5. Considering that Article 16 of the 1789 Declaration provides: "A society in which the observance of the law is not assured, nor the separation of powers defined, has no constitution at all"; that the right of persons who are affected to obtain judicial redress, the right to a fair trial and the principle of a fair hearing are guaranteed by this provision;

6. Considering in the first place that the provisions of Article 374 of the Customs Code permit the customs administration to order the confiscation of goods seized from the parties transporting or declaring such goods without any requirement to inform the owners, even if the latter have been specified; that in thereby depriving the owner of the right to effective judicial relief against a measure infringing upon his rights, these provisions violate Article 16 of the 1789 Declaration;

7. Considering secondly that the provisions of Article 376 of the Code prevent the owners of property seized or confiscated from claiming it; that such a prohibition pursues the goal of combating customs crime by requiring the owners of goods to exercise greater care when choosing freight forwarders and of guaranteeing the recovery of moneys due to the public Exchequer; that they accordingly pursue a goal in the general interest;

8. Considering however that in depriving the owners under all circumstances of the possibility to reclaim the goods seized or confiscated, the provisions of Article 376 of the Customs Code violate the right of ownership in a manner which is disproportionate to the goal pursued;

9. Considering that it follows from the above that Articles 374 and 376 of the Customs Code must be ruled unconstitutional, without any requirement to examine the other challenges;

10. Considering that the second paragraph of Article 62 of the Constitution provides: “A provision declared unconstitutional on the basis of Article 611 is repealed as from the publication of the decision of the Constitutional Council or at a later date stipulated in the decision. The Constitutional Council determines the conditions and the limits according to which the effects produced by the provision are subject to revision"; whilst, as a matter of principle, the declaration of unconstitutionality must benefit the party submitting the priority question on constitutionality and the provision ruled unconstitutional cannot be applied to proceedings in progress at the time the decision of the Constitutional Council is published, the provisions of Article 62 of the Constitution grant the Council the power both to set the date of repeal and to defer its effects as well as to provide for the review of the effects that the provision generates before this declaration takes effect;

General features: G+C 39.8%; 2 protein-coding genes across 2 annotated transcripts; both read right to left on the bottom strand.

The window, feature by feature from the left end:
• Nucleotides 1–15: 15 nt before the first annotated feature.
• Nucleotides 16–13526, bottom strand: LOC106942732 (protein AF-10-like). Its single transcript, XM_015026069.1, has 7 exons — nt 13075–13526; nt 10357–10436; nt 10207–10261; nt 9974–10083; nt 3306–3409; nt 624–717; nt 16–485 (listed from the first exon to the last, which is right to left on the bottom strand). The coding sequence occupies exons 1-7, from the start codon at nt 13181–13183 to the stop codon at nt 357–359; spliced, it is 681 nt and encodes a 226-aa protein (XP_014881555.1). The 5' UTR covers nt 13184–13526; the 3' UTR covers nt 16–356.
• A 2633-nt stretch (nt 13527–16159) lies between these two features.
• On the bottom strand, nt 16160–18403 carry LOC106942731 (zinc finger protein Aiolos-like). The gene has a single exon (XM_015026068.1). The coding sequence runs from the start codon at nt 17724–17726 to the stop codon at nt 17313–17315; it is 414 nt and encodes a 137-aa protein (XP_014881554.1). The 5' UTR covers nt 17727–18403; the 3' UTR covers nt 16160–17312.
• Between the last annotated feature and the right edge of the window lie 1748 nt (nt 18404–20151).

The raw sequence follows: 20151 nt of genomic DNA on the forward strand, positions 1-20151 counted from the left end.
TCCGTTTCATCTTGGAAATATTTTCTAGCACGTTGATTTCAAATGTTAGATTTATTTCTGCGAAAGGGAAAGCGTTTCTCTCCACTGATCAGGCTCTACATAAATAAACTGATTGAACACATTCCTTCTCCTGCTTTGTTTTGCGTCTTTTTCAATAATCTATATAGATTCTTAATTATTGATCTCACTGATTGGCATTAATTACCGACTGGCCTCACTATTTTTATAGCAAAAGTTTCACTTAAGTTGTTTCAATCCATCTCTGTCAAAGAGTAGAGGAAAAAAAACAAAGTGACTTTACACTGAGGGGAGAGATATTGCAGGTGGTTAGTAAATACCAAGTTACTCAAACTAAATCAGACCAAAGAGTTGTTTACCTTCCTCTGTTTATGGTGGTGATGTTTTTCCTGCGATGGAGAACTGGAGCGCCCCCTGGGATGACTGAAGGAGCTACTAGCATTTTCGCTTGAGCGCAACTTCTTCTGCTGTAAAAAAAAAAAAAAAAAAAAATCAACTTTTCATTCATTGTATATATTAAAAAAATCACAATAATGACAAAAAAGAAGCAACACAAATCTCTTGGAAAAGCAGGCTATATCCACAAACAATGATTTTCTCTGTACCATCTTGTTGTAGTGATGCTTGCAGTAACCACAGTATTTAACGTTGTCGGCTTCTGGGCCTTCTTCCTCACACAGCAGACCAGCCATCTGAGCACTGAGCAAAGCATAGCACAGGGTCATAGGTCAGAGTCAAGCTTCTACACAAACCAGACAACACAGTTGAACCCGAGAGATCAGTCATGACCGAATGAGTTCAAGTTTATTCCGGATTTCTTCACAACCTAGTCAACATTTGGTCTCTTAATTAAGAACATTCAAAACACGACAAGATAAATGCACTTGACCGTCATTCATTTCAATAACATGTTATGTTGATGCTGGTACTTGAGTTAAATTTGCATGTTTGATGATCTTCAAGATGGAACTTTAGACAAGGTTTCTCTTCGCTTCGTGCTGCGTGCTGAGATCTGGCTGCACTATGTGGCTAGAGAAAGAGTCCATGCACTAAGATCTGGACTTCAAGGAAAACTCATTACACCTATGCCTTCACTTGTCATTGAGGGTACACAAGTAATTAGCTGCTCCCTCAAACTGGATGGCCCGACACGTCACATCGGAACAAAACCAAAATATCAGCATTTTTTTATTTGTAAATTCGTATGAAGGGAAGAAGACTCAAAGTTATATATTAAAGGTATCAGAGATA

11. Considering that the immediate repeal of Articles 374 and 376 of the Customs Code would have manifestly excessive consequences; that accordingly, in order to enable Parliament to remedy the unconstitutionality of these Articles, there are grounds to defer the date of repeal to 1 January 2013,

HELD :

Article 1. Articles 374 and 376 of the Customs Code are unconstitutional.

Article 2. - The declaration of unconstitutionality contained in Article 1 shall take effect on 1 January 2013 in the conditions specified in recital 11.

Article 3. – This decision shall be published in the Journal Officiel of the French Republic and notified in the conditions provided for under Article 23-11 of the Ordinance of 7 November 1958 referred to hereinabove.

Deliberated by the Constitutional Council in its session on 12 January 2012, sat on by: Mr. JeanLouis DEBRÉ, President, Mr. Jacques BARROT, Mrs Claire BAZY MALAURIE, Mr. Guy CANIVET, Mr. Renaud DENOIX de SAINT MARC, Mrs Jacqueline de GUILLENCHMIDT, Mr. Hubert HAENEL and Mr. Pierre STEINMETZ.

Announced on 13 January 2012.

Journal officiel of 14 January 2012, p 752 (@ 94)